Intense and so beautiful. It was composed by this chap called Ilo Battigelli (1922-2009, RIP) who worked for Aramco’s oil refineries in Saudi Arabia until the mid-50s. The locals took to calling him “Ilo the Pirate” because he had his studio at a beach 🏴☠️. He appears to have had a long and lovely career as a photographer after leaving the Persian Gulf. You can read a little more about him here.
I was able to find this colorized version by Lorenzo Folli (Instagram).
Here are two meditations in the form of Jordan Klepper’s excellent interactions with the deluded. I just wish that every supporter were as candid as the woman Jordan spoke to in this first one (starting 00:40) without resorting to shameless and awkward sophistry and whataboutism.
This is a fucking clown.
The most pathetic position, however, is one where you will readily admit to all of your Orange Leader’s “cruelties, collusions, corruptions, and crimes” but sigh and support the thrice-indicted buffoon’s second go at authoritarianism (with or without issuing a weak “both sides”). Consider this solemn Solomon from my home state:
It’s either malice or delusion. Either way, the Truth does not matter when they’re hurting the right people.
“What did you tell that man just now?” “I told him to hurry.” “What right do you have to tell him to hurry?” “I pay him to hurry.” “How much do you pay him?” “Four dollars a day.” “Where do you get the money?” “I sell products.” “Who makes the products?” “He does.” “How many products does he make in a day?” “Ten dollars worth.” “Then, instead of you paying him, he pays you $6 a day to stand around and tell him to hurry.” “Well, but I own the machines.” “How did you get the machines?” “Sold products and bought them.” “Who made the products?” “Shut up. He might hear you.”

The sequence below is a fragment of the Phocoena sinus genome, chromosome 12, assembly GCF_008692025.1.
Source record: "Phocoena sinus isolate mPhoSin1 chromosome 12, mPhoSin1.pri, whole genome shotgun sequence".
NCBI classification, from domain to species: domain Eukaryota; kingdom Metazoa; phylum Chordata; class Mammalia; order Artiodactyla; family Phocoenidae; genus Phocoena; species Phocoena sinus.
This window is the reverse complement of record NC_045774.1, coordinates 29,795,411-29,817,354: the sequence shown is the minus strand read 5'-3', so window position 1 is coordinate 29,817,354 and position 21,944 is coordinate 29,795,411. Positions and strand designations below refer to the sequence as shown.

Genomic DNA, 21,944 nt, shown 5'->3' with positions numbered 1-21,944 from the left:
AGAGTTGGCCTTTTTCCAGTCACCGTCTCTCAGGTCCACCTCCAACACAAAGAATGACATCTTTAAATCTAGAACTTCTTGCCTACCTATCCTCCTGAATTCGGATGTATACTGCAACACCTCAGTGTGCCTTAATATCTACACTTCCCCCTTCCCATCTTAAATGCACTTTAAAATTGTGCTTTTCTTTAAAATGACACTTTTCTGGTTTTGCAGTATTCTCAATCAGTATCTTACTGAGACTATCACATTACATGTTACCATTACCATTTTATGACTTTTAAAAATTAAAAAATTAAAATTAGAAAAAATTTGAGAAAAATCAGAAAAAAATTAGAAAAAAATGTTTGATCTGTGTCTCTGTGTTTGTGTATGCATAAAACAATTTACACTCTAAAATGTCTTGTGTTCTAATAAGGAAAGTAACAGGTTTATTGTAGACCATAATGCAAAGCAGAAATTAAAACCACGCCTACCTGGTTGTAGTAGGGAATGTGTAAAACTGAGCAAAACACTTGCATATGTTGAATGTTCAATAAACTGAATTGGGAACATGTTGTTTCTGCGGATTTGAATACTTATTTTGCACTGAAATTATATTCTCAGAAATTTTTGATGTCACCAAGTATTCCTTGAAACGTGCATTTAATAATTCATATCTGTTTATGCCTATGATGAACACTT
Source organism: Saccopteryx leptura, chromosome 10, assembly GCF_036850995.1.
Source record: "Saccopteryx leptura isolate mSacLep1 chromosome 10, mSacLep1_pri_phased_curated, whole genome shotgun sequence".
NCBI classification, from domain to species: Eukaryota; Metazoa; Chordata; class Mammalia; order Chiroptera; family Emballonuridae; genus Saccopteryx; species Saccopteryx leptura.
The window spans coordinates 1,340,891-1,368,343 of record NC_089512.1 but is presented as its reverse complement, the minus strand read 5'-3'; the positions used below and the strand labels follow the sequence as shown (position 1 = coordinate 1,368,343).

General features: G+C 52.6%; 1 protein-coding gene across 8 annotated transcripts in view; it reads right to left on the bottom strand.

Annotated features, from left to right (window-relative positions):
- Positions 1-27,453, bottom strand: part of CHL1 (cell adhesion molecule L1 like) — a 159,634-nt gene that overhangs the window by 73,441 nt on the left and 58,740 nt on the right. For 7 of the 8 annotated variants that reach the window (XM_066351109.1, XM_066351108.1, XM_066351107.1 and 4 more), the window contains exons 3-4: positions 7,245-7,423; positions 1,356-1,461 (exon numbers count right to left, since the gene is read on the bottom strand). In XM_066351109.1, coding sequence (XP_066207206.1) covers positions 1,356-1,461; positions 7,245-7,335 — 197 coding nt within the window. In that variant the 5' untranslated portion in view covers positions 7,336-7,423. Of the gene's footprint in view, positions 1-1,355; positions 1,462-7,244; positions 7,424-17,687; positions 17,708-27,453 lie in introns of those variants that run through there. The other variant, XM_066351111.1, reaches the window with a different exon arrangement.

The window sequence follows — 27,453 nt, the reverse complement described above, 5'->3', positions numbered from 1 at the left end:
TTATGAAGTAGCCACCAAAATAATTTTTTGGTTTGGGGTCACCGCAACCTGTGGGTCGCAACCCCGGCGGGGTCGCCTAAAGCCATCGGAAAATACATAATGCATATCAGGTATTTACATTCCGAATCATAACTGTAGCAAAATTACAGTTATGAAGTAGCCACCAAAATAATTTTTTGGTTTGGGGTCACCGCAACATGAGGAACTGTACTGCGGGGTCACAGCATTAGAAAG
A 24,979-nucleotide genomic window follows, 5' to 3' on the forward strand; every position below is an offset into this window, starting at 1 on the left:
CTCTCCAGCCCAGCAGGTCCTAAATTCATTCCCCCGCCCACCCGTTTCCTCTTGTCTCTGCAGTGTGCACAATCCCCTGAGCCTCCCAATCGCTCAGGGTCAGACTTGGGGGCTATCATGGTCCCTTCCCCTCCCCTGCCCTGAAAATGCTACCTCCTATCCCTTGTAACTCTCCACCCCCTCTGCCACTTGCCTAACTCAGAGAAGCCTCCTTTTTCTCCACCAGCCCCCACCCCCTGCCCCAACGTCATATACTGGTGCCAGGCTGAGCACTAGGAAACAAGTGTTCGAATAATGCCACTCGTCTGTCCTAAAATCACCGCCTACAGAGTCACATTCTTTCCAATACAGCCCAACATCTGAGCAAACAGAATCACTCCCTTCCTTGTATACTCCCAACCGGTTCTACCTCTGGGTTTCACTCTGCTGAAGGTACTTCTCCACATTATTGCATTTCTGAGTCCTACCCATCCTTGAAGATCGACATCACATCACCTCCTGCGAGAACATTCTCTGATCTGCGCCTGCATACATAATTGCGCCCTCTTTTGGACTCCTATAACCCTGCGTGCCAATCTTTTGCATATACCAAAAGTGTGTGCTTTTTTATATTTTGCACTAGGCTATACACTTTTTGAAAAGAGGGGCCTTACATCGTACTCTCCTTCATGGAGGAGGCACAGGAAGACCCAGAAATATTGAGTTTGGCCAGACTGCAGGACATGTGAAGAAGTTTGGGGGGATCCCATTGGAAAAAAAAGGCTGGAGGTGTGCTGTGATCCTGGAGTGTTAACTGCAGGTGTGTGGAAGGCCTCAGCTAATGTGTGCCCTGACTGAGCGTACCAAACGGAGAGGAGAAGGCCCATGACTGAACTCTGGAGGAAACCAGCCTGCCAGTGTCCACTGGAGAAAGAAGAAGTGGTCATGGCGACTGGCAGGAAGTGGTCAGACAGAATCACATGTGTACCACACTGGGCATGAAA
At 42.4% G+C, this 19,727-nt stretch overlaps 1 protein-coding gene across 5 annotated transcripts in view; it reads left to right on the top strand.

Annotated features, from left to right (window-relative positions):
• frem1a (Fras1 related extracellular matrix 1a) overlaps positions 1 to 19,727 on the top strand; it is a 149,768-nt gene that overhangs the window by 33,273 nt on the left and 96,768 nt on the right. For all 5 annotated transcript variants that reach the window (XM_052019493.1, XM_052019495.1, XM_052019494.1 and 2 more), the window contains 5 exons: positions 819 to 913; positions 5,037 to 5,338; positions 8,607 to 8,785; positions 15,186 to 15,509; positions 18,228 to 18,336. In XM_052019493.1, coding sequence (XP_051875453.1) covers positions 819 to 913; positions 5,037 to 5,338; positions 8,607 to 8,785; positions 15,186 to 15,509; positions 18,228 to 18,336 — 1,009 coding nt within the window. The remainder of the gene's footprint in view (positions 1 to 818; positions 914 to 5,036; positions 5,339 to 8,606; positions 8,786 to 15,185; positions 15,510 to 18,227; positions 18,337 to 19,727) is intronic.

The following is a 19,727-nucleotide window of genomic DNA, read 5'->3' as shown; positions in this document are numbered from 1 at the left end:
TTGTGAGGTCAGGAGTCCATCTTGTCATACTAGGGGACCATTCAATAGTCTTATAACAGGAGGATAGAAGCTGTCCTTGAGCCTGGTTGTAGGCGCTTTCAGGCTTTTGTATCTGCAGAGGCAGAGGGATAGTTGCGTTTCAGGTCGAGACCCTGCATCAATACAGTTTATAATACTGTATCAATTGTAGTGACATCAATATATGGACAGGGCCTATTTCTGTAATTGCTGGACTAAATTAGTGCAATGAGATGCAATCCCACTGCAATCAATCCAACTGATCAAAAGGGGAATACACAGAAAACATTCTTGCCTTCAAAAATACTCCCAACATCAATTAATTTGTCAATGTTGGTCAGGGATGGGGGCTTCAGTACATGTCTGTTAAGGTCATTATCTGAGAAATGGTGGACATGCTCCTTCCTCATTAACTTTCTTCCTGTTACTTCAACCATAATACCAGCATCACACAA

I installed this game in May 2018 and finally beat it seven years later in June 2023. I wish I could somehow figure out the amount of time I’ve spent trying to beat this exquisitely-made scrolling shooter, for it would be the amount of time I’ve spent on planes, in Ubers, sick and bedridden, or just a little bored, which is mostly when I’d play it. Here’s what it looks like.
It’s fine on a phone (even on an iPhone Mini) but I loved beating some harder levels and modes on my giant iPad. It’s free but I paid to remove the ads and nothing else.
On vacation in North Carolina, my brother-in-law started playing this arcade game called 1944: The Loop Master which looked uncannily like Sky Force: Reloaded.
The Loop Master is, in turn, a sequel to 19XX: The War Against Destiny, which looks like if you applied an 8-bit filter to Sky Force: Reloaded and kept the WWII aesthetic of the boss monsters the same but modernized the player’s aircraft. Here’s a complete playthrough:
I tried to find out why it had a “Reloaded” in the names. It’s based on an older game, simply called Sky Force. I look forward to referencing this post in 2030 🕹️
When I was about 13 or so, I was blown away when I learned that ancient Greek and Roman statues used to be painted (paywalled; cached PDF) and were not commissioned to be ghostly-white. An all-time favorite is this Greek sculpture of a Persian archer.
I tremendously enjoy any recreations of color in the ancient world. I find it an absolutely lovely feeling to imagine what life must have been like back then. So when I found this mostly intact home from first century Pompeii, I was tickled pink 🥰